“Making the invisible visible” is the objective that Scottish physicist Robert Watson-Watt repeatedly claims to pursue in “Castles in the Sky.” It’s also what Gillies MacKinnon’s staid but affable biopic seeks to do for its human subject, placing a soft spotlight on a little-portrayed figure whose greatest innovation — radar technology — is so essential as to be easily taken for granted. Focusing on Watson-Watt’s collaboration with the British air ministry prior to the outbreak of the Second World War, this blandly crafted BBC production counts on star Eddie Izzard’s warm eccentricity to animate dry material; bound for television screens at home, the Edinburgh fest premiere will raise only modest ancillary airwaves elsewhere.
The film’s opening credit sequence, with its typewritten text and bloodstained archive images of Nazi activity, establishes that we’re very much in war-by-numbers territory here, and some distance from the sensory specificity of MacKinnon’s 1997 WWI drama, “Regeneration.” Given the visibly limited budget, archival footage provides the sole suggestion of a world on the brink of war; the action is otherwise confined mostly to Watson-Watt’s daintily appointed home and dusty government chambers, where gray-suited ministers pore over the best strategy for combatting Germany’s inevitable attack.
In 1935, while old-school Whitehall bigwig Lindemann (David Hayman) advocates that “attack is the best form of defense,” his peers conclude that Britain is ill equipped to combat the Nazi air force head-on, and call on the country’s leading engineers to find a preventative alternative. Nothing sticks until Watson-Watt — then employed by the Meteorological Office — proposes a then-radical method of using radio waves to locate distant enemy planes; he admits the idea is riddled with unknown factors, but the aerial committee reluctantly declares it the best of a bad bunch, and recruits the plainspoken Scot to head up a top-secret development mission.
What ensues is less a flag-waving celebration of British resolve than a study of internal class conflict within the British war effort, as the ministers’ skepticism over Watson-Watt’s suitability for the project stems to a considerable degree from his hearty accent and lack of Oxbridge education. Much to their chagrin, Watson-Watt rejects their offer to recruit a team of top physicists to assist him in his endeavors, choosing instead to work with his existing meteorologist colleagues — like him, regional university graduates dismissed by Whitehall brass as “little weathermen.” It’s a valid and still-resonant angle, though the film could have made its point without the barn-broad caricaturization of Watson-Watt’s Welsh and Northern assistants. (Not that Tim McInnerny’s barking, cartoonish Winston Churchill is any more credible.)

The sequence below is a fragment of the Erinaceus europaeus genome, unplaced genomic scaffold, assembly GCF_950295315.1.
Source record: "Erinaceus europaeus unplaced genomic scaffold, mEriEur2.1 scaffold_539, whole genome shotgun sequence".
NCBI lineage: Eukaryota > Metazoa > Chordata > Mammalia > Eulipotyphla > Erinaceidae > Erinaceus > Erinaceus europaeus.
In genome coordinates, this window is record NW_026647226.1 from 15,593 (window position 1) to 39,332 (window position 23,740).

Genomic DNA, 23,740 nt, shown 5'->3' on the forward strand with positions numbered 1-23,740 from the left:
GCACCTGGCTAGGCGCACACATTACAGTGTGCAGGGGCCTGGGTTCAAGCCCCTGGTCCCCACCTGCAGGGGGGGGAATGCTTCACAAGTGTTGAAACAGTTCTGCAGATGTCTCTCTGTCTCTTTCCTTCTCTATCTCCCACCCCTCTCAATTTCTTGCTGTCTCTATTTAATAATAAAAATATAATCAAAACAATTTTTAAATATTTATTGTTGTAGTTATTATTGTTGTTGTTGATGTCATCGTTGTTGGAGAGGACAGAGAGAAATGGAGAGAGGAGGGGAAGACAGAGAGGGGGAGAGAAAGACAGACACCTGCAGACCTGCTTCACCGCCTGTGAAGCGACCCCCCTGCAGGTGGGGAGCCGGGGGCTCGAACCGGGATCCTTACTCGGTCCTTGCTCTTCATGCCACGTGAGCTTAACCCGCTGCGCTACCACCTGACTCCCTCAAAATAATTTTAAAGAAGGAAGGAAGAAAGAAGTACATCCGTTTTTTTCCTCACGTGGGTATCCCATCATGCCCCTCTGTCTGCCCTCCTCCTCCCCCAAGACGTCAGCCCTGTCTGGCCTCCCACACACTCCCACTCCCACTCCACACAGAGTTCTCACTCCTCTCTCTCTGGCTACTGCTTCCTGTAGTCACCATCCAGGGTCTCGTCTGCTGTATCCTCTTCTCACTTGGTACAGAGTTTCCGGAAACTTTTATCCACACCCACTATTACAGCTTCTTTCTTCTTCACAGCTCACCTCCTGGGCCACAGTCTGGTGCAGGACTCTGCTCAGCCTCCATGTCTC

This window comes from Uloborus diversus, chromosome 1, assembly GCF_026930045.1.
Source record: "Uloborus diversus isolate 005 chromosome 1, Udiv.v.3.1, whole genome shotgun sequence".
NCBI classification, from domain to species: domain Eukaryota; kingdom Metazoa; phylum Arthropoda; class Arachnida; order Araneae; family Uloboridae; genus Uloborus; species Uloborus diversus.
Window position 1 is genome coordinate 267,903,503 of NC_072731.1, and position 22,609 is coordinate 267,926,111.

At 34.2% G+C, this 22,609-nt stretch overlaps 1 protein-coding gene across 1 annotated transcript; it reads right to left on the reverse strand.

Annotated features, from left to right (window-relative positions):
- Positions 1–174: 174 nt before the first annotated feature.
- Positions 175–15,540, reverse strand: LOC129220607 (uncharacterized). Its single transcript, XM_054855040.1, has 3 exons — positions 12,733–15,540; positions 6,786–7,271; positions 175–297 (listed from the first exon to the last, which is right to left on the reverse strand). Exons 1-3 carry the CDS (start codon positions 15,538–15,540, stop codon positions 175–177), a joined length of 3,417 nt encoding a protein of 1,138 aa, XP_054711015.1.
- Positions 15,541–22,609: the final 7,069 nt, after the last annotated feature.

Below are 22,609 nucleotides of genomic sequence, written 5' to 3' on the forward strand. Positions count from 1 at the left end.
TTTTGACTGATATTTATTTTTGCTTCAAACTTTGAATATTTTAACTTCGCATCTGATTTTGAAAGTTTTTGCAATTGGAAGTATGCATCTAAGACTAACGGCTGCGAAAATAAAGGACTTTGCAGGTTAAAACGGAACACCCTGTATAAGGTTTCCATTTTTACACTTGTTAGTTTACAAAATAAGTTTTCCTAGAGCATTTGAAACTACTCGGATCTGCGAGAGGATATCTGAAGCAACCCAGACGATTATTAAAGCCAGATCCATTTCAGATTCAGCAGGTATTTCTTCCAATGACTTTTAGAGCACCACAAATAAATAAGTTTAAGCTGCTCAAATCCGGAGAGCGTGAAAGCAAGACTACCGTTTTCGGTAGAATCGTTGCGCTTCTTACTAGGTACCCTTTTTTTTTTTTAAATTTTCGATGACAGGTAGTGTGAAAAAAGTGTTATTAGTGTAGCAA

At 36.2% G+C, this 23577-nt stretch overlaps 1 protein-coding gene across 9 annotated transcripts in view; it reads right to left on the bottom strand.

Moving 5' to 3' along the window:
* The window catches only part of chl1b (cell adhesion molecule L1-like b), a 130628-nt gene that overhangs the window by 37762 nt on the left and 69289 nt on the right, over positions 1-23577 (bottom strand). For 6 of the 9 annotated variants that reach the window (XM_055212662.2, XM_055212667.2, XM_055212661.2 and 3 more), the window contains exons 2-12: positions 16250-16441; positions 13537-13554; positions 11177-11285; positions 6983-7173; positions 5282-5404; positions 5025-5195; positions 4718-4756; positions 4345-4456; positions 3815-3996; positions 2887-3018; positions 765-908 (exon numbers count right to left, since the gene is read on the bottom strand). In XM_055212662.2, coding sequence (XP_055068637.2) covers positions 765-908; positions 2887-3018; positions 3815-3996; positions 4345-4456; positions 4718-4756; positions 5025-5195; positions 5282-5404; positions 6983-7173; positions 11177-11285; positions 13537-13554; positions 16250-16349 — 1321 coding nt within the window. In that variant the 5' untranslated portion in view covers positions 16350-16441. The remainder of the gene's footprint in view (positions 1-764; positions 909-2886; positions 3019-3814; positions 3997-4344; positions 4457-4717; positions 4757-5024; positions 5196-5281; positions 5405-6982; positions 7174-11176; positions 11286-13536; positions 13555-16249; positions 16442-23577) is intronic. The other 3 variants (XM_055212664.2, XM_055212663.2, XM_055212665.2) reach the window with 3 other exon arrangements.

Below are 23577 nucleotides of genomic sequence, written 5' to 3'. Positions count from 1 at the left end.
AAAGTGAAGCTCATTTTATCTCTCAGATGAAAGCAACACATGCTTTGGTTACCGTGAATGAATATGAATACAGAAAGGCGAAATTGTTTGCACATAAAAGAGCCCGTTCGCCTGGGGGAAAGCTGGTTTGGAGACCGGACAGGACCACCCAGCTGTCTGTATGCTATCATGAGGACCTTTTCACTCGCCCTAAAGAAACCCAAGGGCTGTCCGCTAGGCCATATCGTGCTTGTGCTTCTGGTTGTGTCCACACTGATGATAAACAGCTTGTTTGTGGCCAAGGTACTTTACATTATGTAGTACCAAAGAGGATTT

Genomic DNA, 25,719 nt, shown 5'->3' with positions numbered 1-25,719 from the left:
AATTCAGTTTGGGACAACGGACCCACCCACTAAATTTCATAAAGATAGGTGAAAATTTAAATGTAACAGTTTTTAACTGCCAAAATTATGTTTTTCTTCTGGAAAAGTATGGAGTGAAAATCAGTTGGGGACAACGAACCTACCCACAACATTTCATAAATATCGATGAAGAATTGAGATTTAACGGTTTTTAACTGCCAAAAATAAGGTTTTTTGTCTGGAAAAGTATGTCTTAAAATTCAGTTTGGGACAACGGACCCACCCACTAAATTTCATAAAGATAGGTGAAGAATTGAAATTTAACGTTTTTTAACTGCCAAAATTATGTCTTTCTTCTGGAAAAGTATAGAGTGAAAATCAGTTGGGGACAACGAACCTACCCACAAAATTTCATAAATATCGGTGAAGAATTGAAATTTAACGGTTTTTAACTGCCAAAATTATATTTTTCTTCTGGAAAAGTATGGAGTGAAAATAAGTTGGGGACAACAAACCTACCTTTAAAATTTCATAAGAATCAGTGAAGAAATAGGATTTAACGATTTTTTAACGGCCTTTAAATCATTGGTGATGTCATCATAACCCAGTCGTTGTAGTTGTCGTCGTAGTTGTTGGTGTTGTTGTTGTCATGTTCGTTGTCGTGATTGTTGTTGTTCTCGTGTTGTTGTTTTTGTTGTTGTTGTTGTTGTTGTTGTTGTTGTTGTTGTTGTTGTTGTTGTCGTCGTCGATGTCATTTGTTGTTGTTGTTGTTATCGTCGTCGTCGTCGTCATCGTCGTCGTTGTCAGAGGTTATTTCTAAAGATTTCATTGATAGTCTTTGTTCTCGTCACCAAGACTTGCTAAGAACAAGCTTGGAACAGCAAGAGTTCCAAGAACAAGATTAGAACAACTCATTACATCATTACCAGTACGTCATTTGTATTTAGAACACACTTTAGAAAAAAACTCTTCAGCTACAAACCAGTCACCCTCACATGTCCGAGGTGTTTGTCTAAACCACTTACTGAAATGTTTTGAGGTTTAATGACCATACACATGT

The script paints Watson-Watt himself in similarly broad strokes: Distracted, disheveled and arriving at his ministry interview in a cloud of disorganized paperwork, he’s every inch the bumbling academic stereotype. Happily, Izzard’s take is a little more nuanced. The flamboyant comic is a counterintuitive choice for the role, but isn’t working entirely against his heightened instincts: There’s a sense here that Watson-Watt himself knew the value of performance, consciously slipping into a mad-scientist routine when it suited him or others. Izzard’s unflappable charisma carries the character through even his most underwritten stretches, chief among them his touching but one-note relationship with wife Margaret (Laura), from whom he struggled to keep the entire project a secret.
This “Beautiful Mind” dynamic between put-upon genius and long-suffering spouse is one of many ways in which “Castles in the Sky” adheres timidly to biopic convention — its televisually tasteful conformity extending to all tech departments, from Mark Russell’s sugary score to Gill Horn’s elegant but unworn costumes. Watson-Watt may stress the importance of “free thinkers, rule-breakers and men without ties,” but this tweedy portrait never undoes its top button.